Film critics, beware! There’s a feared killer on the loose and he wants to get you. So be honest about the artistic value of the film you’re reviewing or it will cut you off. Since Balki’s films have always received critical acclaim, it’s a mystery why he invented this revenge fantasy. And since former film critic Raja Sen is part of the writing team, the mystery is even more puzzling. The film is also Balki’s tribute to Guru Dutt and hundreds of other creative souls who found real life too disturbing. The film shows that cinema provides a means to escape from their everyday life and that therefore it becomes the director’s job to make a well-made film. And it is the duty of the critics to judge a film by its content and the emotions it evokes, and not to put their own biases in the reviews. It points out that Guru Dutt gave up directing films after his Kaagaz Ke Phool (1959) was generally panned by the critics. That’s a loaded statement, because there’s a mindset that says it’s the masses that make a movie a commercial hit or flop. A poorly made movie can be a hit if they go for it, and a movie that ticks all the boxes can fall flat at the box office if viewers don’t develop a nose for it. Kaagaz Ke Phool is considered a classic today and is taught in film schools. So maybe posterity is a better judge than criticism or box office numbers.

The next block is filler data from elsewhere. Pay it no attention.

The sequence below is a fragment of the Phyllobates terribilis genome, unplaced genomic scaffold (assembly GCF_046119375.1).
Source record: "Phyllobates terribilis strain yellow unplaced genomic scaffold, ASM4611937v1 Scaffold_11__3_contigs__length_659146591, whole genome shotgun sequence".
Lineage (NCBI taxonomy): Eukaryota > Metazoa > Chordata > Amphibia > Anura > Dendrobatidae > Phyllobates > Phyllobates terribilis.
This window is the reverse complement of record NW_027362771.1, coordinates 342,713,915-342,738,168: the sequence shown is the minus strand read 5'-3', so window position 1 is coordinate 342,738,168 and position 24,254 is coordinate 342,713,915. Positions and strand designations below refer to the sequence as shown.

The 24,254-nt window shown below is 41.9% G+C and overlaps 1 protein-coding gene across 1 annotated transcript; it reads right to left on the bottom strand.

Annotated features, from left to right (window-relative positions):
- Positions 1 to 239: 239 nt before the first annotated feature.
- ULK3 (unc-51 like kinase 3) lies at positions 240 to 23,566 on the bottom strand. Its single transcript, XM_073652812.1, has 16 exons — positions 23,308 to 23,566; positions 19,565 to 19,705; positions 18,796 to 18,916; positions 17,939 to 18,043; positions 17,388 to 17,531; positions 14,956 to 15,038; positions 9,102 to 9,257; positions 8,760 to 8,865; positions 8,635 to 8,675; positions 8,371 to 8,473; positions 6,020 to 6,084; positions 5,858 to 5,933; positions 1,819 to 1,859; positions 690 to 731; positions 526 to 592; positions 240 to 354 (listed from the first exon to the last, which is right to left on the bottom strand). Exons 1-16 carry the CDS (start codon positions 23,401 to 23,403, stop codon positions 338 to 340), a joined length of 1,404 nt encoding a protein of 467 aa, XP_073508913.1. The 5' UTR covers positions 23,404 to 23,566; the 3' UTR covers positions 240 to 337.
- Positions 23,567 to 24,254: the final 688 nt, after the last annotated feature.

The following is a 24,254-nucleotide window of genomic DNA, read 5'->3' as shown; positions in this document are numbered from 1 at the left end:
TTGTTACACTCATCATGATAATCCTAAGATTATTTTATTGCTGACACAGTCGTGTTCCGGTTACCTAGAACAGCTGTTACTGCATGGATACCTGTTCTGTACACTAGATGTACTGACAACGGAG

There are fundamental flaws in the screenplay. It is not clear how the killer, who only owns a bicycle, is able to kidnap and transport people from their homes and kill them in various locations. And he is able to do that under the heightened police presence. Also, he can dodge all security cameras everywhere. It just isn’t right.
But ignore these glitches and the laughable premise and you’ll see a beautiful love story develop between Dulquer Salmaan, who plays a reluctant florist, and Shreya Dhanwanthary, who wants to be a true critic. It is a poetic romance, overlaid with music from Guru Dutt’s films, with cinematographer Vishal Sinha recreating the lighting and atmosphere of Dutt’s cinematographer, the legendary VK Murthy. Romance has never looked serene in recent times and kudos to the director and cameraman for getting it right.
You also see Sunny Deol playing a hardcore police detective. Sunny is making a solid comeback with this film. His image of an action star has always overshadowed his abilities as an actor. Balki brings out the actor in him and lets him grow in his character. He’s not a frustrated, anxious cop who wants to change the system, but a dedicated officer who methodically connects the dots and tries to find a logical explanation for everything. Sunny has a great screen presence that is used effectively and his to the point performance is one of the highlights of the film. It’s good to see Pooja Bhatt back in action. She plays a psychiatrist who helps the police profile the killer. It is a short and impactful role in which she shines. The South actress Saranya Ponvannan makes her Hindi debut with this. She plays Shreya Dhanwanthary’s blind mother and the mother-daughter scenes are as real as they come. Her spirited responses are indeed a delight.